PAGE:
"It does feel as if I have been going around attending various versions of my own funeral". Some highlights from a recent evening with the former foreign secretary at the Danish embassy.
Labour, the Lib Dems, two-thirds of Tory MPs and, now, Boris Johnson are all opposed to arming the rebels. This is an argument Cameron cannot win.
Adding weapons to a civil war will only exacerbate Syria's suffering. The UK must not follow the American lead.
Six more departments agree to cuts but Defence, Business, Education, Work and Pensions and Transport are yet to settle.
Withdrawal from the European arrest warrant would turn the UK into a haven for foreign criminals.
The Business Secretary's review of "zero-hours" contracts is hardly distinguishable from Labour policy.
Too often founded where they are not needed, the schools are unaccountable to the public and perpetuate the inequalities they are meant to eradicate.
After tonight, the UKIP leader will have appeared 14 times on the programme since 2009 - more than any other politician.
My Lib Dem colleagues and I will not stand by and watch private investors reap all of the benefits once the banks are taken off intensive care.
Harriet Harman suggests a cap of 15 per cent on total ownership and calls for cross-party talks on the issue.
The mass expansion of academies and free schools, regardless of need, shows the incompetence and extravagance of the Education Secretary.
The PM's framing of the party as soft on welfare but tough on pensioners is dangerous for Miliband and Balls.
The Mayor's call for the removal of the cap on council borrowing for house building could be answered in the Spending Review.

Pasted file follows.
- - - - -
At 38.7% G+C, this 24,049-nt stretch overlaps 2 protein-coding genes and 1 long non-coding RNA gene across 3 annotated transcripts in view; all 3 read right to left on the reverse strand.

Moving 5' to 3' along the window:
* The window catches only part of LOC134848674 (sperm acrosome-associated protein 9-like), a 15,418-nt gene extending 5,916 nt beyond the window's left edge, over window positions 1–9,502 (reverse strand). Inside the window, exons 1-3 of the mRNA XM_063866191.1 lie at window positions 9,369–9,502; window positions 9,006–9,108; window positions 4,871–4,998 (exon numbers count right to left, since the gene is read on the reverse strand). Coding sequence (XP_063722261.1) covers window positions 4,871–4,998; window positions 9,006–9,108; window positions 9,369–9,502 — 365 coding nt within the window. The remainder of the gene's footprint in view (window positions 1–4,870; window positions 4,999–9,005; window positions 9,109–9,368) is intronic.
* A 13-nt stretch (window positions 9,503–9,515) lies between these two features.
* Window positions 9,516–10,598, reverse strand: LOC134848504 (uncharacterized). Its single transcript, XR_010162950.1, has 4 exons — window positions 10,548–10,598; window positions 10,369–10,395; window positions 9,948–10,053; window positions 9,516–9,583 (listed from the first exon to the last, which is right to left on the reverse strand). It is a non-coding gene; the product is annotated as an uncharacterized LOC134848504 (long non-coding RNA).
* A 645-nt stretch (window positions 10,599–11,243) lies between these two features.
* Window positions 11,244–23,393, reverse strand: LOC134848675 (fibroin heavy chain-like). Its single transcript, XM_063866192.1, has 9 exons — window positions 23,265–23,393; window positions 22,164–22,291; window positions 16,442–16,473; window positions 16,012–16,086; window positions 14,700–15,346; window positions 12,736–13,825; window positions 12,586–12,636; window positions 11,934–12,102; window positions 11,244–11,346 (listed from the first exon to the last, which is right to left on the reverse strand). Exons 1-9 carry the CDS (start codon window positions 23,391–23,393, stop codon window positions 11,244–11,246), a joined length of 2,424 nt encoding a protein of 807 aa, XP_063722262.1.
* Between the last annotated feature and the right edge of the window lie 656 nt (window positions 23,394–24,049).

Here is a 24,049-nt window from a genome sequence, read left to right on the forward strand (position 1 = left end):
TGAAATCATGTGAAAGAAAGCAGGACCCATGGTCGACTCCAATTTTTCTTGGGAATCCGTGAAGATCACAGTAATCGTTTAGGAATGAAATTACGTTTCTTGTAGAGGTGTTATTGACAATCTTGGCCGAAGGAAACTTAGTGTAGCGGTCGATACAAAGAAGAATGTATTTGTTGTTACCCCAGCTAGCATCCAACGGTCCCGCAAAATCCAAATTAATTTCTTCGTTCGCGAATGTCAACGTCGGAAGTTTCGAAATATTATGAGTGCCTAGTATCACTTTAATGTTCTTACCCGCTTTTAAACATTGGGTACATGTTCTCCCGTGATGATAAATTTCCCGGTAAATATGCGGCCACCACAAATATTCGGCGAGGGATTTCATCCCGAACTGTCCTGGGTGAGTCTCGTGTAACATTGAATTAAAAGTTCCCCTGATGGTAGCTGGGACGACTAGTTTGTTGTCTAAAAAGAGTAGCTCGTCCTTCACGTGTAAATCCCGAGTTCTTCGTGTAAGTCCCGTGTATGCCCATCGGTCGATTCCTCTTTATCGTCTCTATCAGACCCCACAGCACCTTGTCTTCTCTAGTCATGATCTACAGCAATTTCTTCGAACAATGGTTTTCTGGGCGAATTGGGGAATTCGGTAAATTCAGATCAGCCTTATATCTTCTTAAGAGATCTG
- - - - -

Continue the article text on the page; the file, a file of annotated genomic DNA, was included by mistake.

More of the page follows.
If the party is to offer a positive account of how it would govern in tough times, it must rigorously define future spending priorities.
Contrary to what conservatives suggest, Balls hasn't capitulated to Osborne. He supports stimulus now and investment after 2015.
David Lammy, Sadiq Khan, Diane Abbott and the other runners and riders.
The Tory MP the right wants to replace Tim Yeo as chair of the energy and climate change committee has been paid £70,500 by oil company Tethys Petroleum since 2012.
The party will table a Commons vote to enshrine the current ratios in law after confusion over the government's position.
Chuka Umunna says the party will consider adopting a target for growth in foreign student numbers.
The mayor finally needs to offer a compelling account of the city he wants London to be.
The head of Labour's policy review promises to "push power downwards and build a new kind of state which is based on our values of responsibility, reciprocity and relationships."
The PM sees the EU as part of the solution, not the problem for the UK economy - a brave position to take as leader of today's Tory party.
The Respect MP appears to have already grown tired of Bradford.
The new minimum income threshold of £18,600 has separated thousands of British citizens from their partners and children.
The Foreign Secretary claims law-abiding citizens have "nothing to fear" but MPs will want more reassurance than that.
The shadow chancellor's latest display of fiscal responsibility is a major political gamble.
If there is a glimmer of hope, it is that it is the free market model embraced by the young is failing them. They could be won round.
An alliance of 11 churches condemns Iain Duncan Smith and Grant Shapps for their misuse of benefit statistics.
Expect Conservative rebels to seize on the finding as proof that the party could be performing better under an alternative leader.
The cases of Anjem Choudary and the English Defence League show the need for broadcasters to explain the dilemmas clearly and how they seek to resolve them.